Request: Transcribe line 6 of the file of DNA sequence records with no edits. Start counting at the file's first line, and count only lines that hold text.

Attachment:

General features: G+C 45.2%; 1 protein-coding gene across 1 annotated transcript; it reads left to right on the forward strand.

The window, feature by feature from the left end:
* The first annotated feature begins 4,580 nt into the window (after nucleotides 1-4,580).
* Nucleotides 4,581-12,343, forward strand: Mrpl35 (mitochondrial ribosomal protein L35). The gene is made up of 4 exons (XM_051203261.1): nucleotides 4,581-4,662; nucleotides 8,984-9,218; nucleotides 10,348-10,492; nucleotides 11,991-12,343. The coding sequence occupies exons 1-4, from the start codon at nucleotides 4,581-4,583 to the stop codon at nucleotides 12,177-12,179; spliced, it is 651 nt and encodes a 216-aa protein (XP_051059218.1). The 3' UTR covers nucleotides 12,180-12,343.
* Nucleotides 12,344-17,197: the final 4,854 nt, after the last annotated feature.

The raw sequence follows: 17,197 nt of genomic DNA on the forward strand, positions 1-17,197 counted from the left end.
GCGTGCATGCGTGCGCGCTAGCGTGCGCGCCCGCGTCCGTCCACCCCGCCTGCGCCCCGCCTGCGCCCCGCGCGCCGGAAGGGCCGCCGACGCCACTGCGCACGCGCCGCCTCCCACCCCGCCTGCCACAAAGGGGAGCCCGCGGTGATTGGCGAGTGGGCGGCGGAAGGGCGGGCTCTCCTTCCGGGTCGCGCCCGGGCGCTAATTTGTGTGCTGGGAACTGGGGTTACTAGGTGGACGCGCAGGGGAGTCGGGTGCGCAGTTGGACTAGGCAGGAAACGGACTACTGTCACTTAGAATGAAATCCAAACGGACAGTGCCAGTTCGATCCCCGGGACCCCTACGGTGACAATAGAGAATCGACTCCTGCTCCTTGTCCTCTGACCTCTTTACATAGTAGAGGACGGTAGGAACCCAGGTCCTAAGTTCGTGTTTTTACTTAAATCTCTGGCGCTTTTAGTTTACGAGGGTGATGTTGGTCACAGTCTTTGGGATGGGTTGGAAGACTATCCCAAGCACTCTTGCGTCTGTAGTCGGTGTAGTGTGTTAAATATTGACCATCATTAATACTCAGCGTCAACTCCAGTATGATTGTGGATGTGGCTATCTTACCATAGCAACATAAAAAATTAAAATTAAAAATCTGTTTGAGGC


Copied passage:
The raw sequence follows: 17,197 nt of genomic DNA on the forward strand, positions 1-17,197 counted from the left end.